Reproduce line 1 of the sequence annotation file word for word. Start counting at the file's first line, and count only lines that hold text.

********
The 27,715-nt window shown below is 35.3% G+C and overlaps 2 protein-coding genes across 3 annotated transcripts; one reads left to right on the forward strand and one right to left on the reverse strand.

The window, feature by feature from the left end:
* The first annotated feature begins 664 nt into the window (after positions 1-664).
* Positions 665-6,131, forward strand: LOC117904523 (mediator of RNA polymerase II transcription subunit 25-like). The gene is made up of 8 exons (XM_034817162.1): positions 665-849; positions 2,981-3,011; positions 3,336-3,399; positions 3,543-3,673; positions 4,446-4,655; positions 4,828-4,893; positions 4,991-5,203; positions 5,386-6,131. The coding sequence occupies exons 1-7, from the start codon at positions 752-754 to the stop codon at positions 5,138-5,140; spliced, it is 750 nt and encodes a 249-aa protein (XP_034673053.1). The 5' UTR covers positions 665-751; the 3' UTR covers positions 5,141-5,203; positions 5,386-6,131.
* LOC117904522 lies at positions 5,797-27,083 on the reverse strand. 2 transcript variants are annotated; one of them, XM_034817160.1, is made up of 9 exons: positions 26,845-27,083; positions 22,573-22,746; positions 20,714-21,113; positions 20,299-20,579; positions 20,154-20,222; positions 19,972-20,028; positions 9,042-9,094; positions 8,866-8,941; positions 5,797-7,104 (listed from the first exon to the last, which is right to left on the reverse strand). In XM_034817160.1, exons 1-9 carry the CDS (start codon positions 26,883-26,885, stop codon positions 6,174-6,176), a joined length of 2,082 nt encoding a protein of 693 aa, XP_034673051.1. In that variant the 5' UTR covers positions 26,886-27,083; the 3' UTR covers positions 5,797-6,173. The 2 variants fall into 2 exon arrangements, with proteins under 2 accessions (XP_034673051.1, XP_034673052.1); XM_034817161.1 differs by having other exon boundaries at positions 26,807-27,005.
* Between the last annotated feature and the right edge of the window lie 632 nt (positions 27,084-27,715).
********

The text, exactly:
The 27,715-nt window shown below is 35.3% G+C and overlaps 2 protein-coding genes across 3 annotated transcripts; one reads left to right on the forward strand and one right to left on the reverse strand.